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Cantina celebrates with Confederate Railroad

April 05, 2007|by TIFFANY ARNOLD

While the other guys wore starched Wranglers and cowboy T-shirts, the boys from Confederate Railroad were wearing black leather.

"That was kind of different for Nashville," said Danny Shirley, the country band's frontman.

It used to be that edgy and Nashville weren't two terms you'd see side by side, Shirley said. But the country rockers from Georgia sought to push the boundaries with an alternative look and style of country music.

"We didn't come up singing in the choir or playing in the family bluegrass band," Shirley said. "We were out there playing bars and honky tonks."

Confederate Railroad is scheduled to perform this weekend at Cancun Cantina West, as part of a nationwide tour promoting two upcoming albums - one of covers of songs by the band's favorite country artists due out in April, and a live album of originals due later this summer, Shirley said.

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Cancun Cantina also is celebrating its one-year anniversary. Festivities for the venue's first birthday began Wednesday and will continue through Saturday, April 7. Great Train Robbery performs tonight at 9. Confederate Railroad performs Friday at 9 p.m. Richie Fields performs at 9 p.m. Saturday.

Tickets cost $5 per person per concert, organizers said.

Confederate Railroad was one of the first acts to perform at Cancun Cantina, said Cheryl George, office manager for the Hagerstown venue.

In many ways the Hagerstown show holds true to Confederate Railroad's roots. The six-piece band got its start playing at night clubs, bars and honky-tonk joints throughout Georgia, performing "one-nighters" with David Allan Coe and Johnny Paycheck.

"We did it the old-fashioned way. We built our fame gradually," Shirley said.

Confederate Railroad has recorded at least 10 albums; their songs are humorous, poking fun at political correctness (example: "That 'R' Word and "White Trash With Money"), and can also be emotional and show the band's softer side (such as "Between the Rainbows and the Rain").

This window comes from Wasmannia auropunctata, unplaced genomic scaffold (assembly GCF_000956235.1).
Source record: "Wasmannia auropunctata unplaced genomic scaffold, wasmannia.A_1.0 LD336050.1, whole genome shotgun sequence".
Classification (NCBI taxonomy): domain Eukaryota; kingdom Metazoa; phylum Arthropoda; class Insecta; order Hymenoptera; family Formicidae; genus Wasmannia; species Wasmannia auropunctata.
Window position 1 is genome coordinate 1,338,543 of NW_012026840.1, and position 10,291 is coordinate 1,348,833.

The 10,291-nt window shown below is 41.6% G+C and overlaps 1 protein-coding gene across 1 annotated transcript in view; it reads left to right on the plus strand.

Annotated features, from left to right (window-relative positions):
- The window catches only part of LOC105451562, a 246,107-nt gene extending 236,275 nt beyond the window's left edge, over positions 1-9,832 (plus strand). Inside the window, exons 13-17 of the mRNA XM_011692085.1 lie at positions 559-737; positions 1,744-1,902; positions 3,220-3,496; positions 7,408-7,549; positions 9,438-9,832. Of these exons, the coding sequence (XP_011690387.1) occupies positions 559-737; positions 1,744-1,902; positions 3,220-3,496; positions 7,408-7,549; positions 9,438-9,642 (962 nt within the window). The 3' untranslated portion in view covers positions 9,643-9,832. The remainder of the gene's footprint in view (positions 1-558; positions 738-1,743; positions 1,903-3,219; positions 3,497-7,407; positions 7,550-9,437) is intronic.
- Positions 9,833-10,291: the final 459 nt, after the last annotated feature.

But at times, it seemed as though they were the only ones who weren't getting noticed by the major labels. Shirley said he thinks much of that had to do with the band's "edgier" style, which gets some of its flavoring from Southern rock.

"There was a period when just a couple of years ago, everything was vanilla. Record companies wanted you to do and sing certain things because it sold records," Shirley said. "I think that kind of diluted the quality."

But things have changed, Shirley said. Today's country music listeners are ready for something edgier, and Confederate Railroad is ready to deliver.

"Unfortunately, I think 9/11 opened things up. After 9/11, Toby Keith came out with his song, and then there was the Dixie Chicks," he said. "Whether you agreed with them or not, the genre opened up to different opinions. That kind of got us out of that vanilla and put some personality back into country music."




If you go ...



WHAT: Confederate Railroad, country band

WHEN: 9 p.m. Friday, April 6

WHERE: Cancun Cantina West, Dual Highway, Hagers-town

COST: $5

MORE: For ticket information, call Cancun Cantina West at 301-797-4422.

WEB: www.confederaterailroad.net




Hear it for yourself



Checkout Loop's podcast at Antpod.com to hear Confederate Railroad's song "Daddy Never Was the Cadillac Kind."

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